From finding tasks to feel in control of his well-being to spending time with loved ones, one man describes how he takes care of his mental health after cancer.
Maintaining the right headspace has been a top priority all my life, and especially since being diagnosed with bone cancer.
Although stress and anxiety seem like constant companions, I do my best to keep positive by focusing instead on what I call “earning my health” each day. This means eating as clean and healthy as possible, taking all my vitamins and supplements, using my infrared sauna to detox – checking whatever boxes may strengthen my immune system and help me feel more in control.
I also meditate and begin each morning writing morning pages to clear my thoughts and work through problems. Doing this allows me to stay on top of priorities, and time seems to slow down on the pages while I tinker away with ideas from a more relaxed space.
Since I’m home on medical leave/disability, it’s easy to feel isolated but I’ve found that getting outside helps take the edge off. Something about the fresh air, feeling the sun against my skin, seeing people out on the streets — it all lightens the intensity of being enclosed in a tight apartment. Having a dog helps too because she gets me out of my own head while I’m focused on caring for her and taking her out on walks.
And of course, it’s important to schedule enough time around friends and family, or whoever in your life offers positivity, love and support. Sometimes they remind me about everything I’ve overcome when I’m feeling down on myself and that keeps things in a healthy perspective for me.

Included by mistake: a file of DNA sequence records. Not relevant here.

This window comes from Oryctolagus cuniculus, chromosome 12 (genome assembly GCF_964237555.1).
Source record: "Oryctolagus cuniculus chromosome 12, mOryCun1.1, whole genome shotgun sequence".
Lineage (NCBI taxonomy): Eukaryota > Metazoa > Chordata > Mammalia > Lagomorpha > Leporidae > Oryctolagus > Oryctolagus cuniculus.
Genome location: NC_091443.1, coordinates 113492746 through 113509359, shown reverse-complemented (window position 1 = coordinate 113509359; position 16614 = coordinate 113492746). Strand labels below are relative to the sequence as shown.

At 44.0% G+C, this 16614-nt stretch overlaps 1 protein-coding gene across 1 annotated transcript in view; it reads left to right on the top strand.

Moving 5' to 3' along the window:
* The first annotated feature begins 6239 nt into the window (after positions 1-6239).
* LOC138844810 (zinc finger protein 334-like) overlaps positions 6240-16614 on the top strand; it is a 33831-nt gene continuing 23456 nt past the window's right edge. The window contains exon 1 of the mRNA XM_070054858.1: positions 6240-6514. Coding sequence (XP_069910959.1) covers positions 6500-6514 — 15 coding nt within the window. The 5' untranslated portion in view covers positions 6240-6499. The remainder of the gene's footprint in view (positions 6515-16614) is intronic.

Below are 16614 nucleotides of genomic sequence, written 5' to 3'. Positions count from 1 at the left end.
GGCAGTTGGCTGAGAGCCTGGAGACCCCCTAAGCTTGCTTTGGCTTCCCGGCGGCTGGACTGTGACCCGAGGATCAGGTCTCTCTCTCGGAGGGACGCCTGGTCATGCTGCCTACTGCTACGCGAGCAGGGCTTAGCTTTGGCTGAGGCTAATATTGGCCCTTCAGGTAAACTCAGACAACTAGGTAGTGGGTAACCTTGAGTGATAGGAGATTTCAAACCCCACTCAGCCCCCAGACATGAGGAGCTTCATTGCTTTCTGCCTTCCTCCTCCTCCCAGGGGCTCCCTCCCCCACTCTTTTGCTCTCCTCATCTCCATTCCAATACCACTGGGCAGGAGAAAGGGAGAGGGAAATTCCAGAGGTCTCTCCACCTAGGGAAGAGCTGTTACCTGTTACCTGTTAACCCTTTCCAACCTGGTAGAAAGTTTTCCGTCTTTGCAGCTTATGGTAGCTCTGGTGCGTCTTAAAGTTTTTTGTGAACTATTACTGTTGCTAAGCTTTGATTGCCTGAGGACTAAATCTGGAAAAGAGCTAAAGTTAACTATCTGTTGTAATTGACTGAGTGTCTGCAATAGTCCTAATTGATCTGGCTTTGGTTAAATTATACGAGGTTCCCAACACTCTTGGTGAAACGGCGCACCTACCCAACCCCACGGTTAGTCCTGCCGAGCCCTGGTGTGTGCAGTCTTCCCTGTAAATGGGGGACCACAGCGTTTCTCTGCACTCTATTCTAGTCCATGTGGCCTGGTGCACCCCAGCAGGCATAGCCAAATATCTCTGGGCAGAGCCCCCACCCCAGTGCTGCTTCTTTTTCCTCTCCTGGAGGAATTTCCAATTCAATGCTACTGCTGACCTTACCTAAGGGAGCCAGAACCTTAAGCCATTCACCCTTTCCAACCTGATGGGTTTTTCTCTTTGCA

This year, I’ve developed a love of storytelling and have been writing my first draft of a novel. That’s done wonders for my spirit — just having something to immerse in that distracts from hardships and fills me with joy. I also get to call myself a writer and build a new future that doesn’t revolve exclusively around the identity of cancer fighter.
At the same time, I have to pay attention to whenever I’m pushing myself too hard. For example, I struggle with arthritis, especially during the colder months, and so when my hip starts acting up, I’ll be out of commission on the couch for a while, rotating between ice packs and heating pads. The limitations can be frustrating, but I’ve learned to chalk them up as just coming with the territory and remind myself that it can be and has been much, much worse.
I find that it’s all a balancing act. And at least for me, when these key areas of my life are nurtured — that’s when I tend to think most optimistically and operate at my best.
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